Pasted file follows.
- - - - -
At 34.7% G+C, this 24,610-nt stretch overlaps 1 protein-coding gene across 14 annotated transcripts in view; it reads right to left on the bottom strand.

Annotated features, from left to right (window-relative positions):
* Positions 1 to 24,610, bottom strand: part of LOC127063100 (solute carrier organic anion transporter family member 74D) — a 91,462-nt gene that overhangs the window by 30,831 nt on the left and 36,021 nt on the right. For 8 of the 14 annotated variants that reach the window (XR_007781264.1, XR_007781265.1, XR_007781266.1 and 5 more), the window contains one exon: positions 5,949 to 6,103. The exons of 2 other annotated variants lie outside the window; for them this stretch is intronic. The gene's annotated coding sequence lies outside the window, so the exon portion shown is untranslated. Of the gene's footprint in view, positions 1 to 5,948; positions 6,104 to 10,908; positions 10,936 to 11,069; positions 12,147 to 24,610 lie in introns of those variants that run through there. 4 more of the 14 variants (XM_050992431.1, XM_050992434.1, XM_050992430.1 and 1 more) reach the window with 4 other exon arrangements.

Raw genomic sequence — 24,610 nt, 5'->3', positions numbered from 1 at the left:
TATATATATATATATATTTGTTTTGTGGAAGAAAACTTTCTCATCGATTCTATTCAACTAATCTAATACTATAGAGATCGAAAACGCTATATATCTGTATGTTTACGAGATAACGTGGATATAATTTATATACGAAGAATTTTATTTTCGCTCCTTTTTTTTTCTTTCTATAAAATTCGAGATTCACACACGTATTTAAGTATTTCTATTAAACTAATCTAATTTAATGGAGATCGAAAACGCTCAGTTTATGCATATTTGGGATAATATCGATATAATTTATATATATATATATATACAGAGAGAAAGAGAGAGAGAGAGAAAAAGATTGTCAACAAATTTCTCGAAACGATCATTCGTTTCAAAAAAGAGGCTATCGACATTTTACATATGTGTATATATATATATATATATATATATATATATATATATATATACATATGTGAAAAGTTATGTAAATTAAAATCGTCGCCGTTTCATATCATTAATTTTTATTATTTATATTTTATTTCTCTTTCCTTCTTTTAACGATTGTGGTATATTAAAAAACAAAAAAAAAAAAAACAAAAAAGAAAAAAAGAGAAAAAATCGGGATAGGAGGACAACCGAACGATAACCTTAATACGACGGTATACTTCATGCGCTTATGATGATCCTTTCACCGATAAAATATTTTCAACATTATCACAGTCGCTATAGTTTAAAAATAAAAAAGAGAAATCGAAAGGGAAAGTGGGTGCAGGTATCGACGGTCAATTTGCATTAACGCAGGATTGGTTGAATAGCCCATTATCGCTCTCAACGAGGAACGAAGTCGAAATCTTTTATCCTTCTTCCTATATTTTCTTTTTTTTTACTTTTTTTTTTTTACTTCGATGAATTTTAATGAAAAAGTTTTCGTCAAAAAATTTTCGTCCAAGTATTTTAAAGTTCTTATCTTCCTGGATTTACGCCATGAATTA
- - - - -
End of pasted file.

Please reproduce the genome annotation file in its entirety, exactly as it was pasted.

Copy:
At 34.7% G+C, this 24,610-nt stretch overlaps 1 protein-coding gene across 14 annotated transcripts in view; it reads right to left on the bottom strand.

Annotated features, from left to right (window-relative positions):
* Positions 1 to 24,610, bottom strand: part of LOC127063100 (solute carrier organic anion transporter family member 74D) — a 91,462-nt gene that overhangs the window by 30,831 nt on the left and 36,021 nt on the right. For 8 of the 14 annotated variants that reach the window (XR_007781264.1, XR_007781265.1, XR_007781266.1 and 5 more), the window contains one exon: positions 5,949 to 6,103. The exons of 2 other annotated variants lie outside the window; for them this stretch is intronic. The gene's annotated coding sequence lies outside the window, so the exon portion shown is untranslated. Of the gene's footprint in view, positions 1 to 5,948; positions 6,104 to 10,908; positions 10,936 to 11,069; positions 12,147 to 24,610 lie in introns of those variants that run through there. 4 more of the 14 variants (XM_050992431.1, XM_050992434.1, XM_050992430.1 and 1 more) reach the window with 4 other exon arrangements.

Raw genomic sequence — 24,610 nt, 5'->3', positions numbered from 1 at the left:
TATATATATATATATATTTGTTTTGTGGAAGAAAACTTTCTCATCGATTCTATTCAACTAATCTAATACTATAGAGATCGAAAACGCTATATATCTGTATGTTTACGAGATAACGTGGATATAATTTATATACGAAGAATTTTATTTTCGCTCCTTTTTTTTTCTTTCTATAAAATTCGAGATTCACACACGTATTTAAGTATTTCTATTAAACTAATCTAATTTAATGGAGATCGAAAACGCTCAGTTTATGCATATTTGGGATAATATCGATATAATTTATATATATATATATATACAGAGAGAAAGAGAGAGAGAGAGAAAAAGATTGTCAACAAATTTCTCGAAACGATCATTCGTTTCAAAAAAGAGGCTATCGACATTTTACATATGTGTATATATATATATATATATATATATATATATATATATATATACATATGTGAAAAGTTATGTAAATTAAAATCGTCGCCGTTTCATATCATTAATTTTTATTATTTATATTTTATTTCTCTTTCCTTCTTTTAACGATTGTGGTATATTAAAAAACAAAAAAAAAAAAAACAAAAAAGAAAAAAAGAGAAAAAATCGGGATAGGAGGACAACCGAACGATAACCTTAATACGACGGTATACTTCATGCGCTTATGATGATCCTTTCACCGATAAAATATTTTCAACATTATCACAGTCGCTATAGTTTAAAAATAAAAAAGAGAAATCGAAAGGGAAAGTGGGTGCAGGTATCGACGGTCAATTTGCATTAACGCAGGATTGGTTGAATAGCCCATTATCGCTCTCAACGAGGAACGAAGTCGAAATCTTTTATCCTTCTTCCTATATTTTCTTTTTTTTTACTTTTTTTTTTTTACTTCGATGAATTTTAATGAAAAAGTTTTCGTCAAAAAATTTTCGTCCAAGTATTTTAAAGTTCTTATCTTCCTGGATTTACGCCATGAATTA